Lesson 6: Observational Drawings
Gesture Drawings and Observation
In the following drawings we are going to work at getting loosened up. One problem many students encounter is that the more they concentrate, the harder the hold the pencil, the stiffer their arm becomes, and the tighter the drawings look.
We are going to loosen up our drawings by loosening up our arms. Before you sit down do some simple arm stretches and take some deep breaths. Sit down at a comfortable table and begin by drawing these circle spirals across the page. I used to have to do these as a child in a penmanship class. But I still find that it is a great way to get loosened up for drawing. When doing this exercise it is important to make the circles by moving your entire arm. Don’t get all tightened up and draw with your wrist. Your arm should bend at the shoulder when drawing. This is why it is very common in beginning drawing classes to work on very large pieces of paper. You have 5 minutes to fill up a page full of these spiral circles.
Now that you’re loosened up it’s time to jump into the gesture drawings. A gesture drawing is more about drawing what something feels like, rather than trying to depict exactly what you see in front of you. It’s more about direction, weight, and speed, rather than measuring and perspective. You are capturing a fleeting glimpse of an object. Be careful not to think that just because you are drawing fast, that that means you are doing gesture drawings. This isn’t the case. A good gesture drawing is fast, but it also captures the gesture of the object itself.
Drawing #10 “30 Gesture Drawings”
The first part of this drawing assignment requires you to collect thirty small objects from around your house. These can be absolutely anything. Small knick knacks, matchbooks, remote controls, pens, forks, shoes, hairspray, etc. Collect everything together and put it on a table. The second thing you need is a stack of cheap paper. This could be newsprint, copy paper, or some paper you pulled out of the recycling bin. Now, you are going to be drawing each item seperately. You will get one minute for each drawing so try to capture the essence of what that thing “is” in that minute. Think about the physicality of the object. How the edges swoop in fast before jutting back at our the rim. I always think about skiing when I’m doing these drawings. Imagine a little skier sliding down the contours of all these little objects. My pencil follows the movement of the little skier and slides in tandem with him. Swooooooop! Here comes the bunny hill! It’s possible that your brain will start to strain at times, this is good! feel the burn. You have 30 minutes for 30 drawings. GO!
Made it through? Now may be a good time to take a little break and give your brain a chance to rest. Sometimes drawing will make you feel like you’re cramming for a test. It’s ok. You are simply using parts of your brain to complete a task it isn’t used to yet. Nothing beats practice. You will be amazed at the improvements you can make by just devoting 30 minutes a day to drawing.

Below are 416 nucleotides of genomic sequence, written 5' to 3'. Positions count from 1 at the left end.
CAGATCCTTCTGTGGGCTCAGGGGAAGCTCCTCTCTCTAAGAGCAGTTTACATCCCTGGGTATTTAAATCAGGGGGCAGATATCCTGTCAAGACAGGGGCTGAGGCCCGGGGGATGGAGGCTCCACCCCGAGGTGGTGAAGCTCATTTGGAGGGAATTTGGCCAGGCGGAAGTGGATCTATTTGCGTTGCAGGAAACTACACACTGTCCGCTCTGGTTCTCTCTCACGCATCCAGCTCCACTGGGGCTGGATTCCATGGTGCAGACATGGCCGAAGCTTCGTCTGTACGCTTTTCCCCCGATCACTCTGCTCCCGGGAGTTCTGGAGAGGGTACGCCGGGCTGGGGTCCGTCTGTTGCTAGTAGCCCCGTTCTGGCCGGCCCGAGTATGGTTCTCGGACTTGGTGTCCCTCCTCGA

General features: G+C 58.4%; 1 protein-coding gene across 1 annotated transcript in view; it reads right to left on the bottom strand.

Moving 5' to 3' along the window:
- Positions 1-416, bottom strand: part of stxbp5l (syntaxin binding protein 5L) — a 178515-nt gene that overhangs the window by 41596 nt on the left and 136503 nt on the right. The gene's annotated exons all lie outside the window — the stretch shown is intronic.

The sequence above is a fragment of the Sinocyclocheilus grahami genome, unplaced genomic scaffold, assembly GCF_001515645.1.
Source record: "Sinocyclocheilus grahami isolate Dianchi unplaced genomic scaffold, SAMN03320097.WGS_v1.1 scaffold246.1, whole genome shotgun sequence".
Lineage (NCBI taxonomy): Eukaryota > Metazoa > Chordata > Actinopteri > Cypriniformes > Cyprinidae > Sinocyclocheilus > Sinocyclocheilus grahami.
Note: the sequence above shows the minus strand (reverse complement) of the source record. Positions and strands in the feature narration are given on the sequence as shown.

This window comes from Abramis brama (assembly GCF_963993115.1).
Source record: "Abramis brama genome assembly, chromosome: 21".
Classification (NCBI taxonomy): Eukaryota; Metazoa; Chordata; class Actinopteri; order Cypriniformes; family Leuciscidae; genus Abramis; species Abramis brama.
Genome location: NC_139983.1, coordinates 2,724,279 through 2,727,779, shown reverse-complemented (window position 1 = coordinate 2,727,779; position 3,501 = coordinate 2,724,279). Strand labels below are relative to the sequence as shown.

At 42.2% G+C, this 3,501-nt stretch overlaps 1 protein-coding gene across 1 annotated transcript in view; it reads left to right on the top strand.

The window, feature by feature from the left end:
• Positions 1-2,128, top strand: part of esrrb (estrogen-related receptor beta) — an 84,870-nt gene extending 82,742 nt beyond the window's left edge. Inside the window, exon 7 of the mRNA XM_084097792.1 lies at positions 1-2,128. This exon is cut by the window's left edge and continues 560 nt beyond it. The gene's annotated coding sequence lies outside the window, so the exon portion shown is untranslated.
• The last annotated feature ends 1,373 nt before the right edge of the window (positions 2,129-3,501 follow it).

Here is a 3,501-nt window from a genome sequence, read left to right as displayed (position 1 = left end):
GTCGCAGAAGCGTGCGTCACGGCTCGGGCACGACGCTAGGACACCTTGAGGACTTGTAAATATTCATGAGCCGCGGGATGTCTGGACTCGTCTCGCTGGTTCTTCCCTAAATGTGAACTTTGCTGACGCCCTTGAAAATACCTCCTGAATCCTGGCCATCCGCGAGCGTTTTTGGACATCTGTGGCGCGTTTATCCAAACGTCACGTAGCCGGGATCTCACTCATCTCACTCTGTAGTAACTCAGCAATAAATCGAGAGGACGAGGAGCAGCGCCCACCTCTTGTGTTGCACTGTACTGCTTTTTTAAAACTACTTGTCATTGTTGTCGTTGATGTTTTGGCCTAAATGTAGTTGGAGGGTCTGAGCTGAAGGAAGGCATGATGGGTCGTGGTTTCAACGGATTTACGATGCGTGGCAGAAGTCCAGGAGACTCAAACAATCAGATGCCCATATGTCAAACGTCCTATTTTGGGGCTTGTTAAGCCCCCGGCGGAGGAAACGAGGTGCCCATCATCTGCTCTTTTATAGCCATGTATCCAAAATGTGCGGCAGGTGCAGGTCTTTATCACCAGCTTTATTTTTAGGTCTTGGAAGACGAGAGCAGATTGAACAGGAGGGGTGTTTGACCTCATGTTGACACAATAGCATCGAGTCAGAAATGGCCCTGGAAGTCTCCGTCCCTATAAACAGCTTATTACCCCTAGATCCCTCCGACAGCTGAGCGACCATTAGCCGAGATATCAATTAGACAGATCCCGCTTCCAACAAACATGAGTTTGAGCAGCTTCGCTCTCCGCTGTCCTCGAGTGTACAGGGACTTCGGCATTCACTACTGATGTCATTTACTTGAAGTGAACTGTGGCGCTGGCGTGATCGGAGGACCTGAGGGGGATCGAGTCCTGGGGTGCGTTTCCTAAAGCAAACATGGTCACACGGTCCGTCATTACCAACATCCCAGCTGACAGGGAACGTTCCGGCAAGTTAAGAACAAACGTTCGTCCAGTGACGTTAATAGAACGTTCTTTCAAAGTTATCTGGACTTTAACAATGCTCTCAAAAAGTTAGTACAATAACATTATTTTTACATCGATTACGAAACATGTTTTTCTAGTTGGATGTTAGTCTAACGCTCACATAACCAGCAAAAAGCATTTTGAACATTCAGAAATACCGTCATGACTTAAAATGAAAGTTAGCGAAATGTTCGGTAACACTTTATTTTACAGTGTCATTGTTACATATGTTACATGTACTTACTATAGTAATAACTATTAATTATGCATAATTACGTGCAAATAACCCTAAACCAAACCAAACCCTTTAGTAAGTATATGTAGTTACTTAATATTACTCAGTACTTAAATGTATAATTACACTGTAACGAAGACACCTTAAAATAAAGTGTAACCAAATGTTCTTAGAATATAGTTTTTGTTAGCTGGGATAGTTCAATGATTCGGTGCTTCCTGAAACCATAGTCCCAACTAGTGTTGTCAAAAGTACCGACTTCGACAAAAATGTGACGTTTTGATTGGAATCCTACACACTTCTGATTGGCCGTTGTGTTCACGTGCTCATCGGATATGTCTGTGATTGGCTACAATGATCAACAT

For the second part of this Assignment we are going to be doing our longest observational drawing that we’ve had so far.
Drawing #11 “Observational Still Life: Small Objects”
Time Required: 1 Hour
Arrange all of your small items on a table in front of you. Create a strong light source coming from one angle. This can be achieved with a small desk lamp or even by sitting near a window and turning off the lights. Just make sure that your objects have some sort of interesting lighting going on. In the two images below you can see what a big difference the way we light the scene can effect the mood of the drawing. But more importantly, we want our light to say as much as possible about the objects we are representing. I can’t stress how important lighting is in terms of painting and drawing.
In this image the shadows tell us a lot of information about the underlying form.
In this image we have light coming from multiple angles. There are virtually no cast shadows, and while the colors are brighter (the result of blasting the objects with multiple lamps) we aren’t given a lot of information about the forms themselves. If possible experiment with positioning the light in different directions and look at how the light changes the way we see the forms.
Now that you’ve got your lighting set, and your objects arranged, you are going to do a drawing of your “still life”. You have up to an hour to complete this. Squint your eyes! When you squint your eyes it is easier to find areas of shadow. It is ok to exaggerate how dark some of your shadows are. If you are familiar with photoshop you can make the comparison to taking up the contrast on an image. Which means making your darks darker, and your lights lighter. This drawing will be done in pencil.
Sketchbook: Drawing#12 “Rembrandt Copy”
For this sketchbook assignment you will be completing a copy of a self portrait by the famous 17th cenutry Dutch painter Rembrandt. The reason I chose this drawing is because it has a very loose gestural feel to it. You simply cannot do this drawing with a tight hand, so get your arm loosened up and jump in! You can do this drawing in pen and ink, or pencil.
Click on image for larger version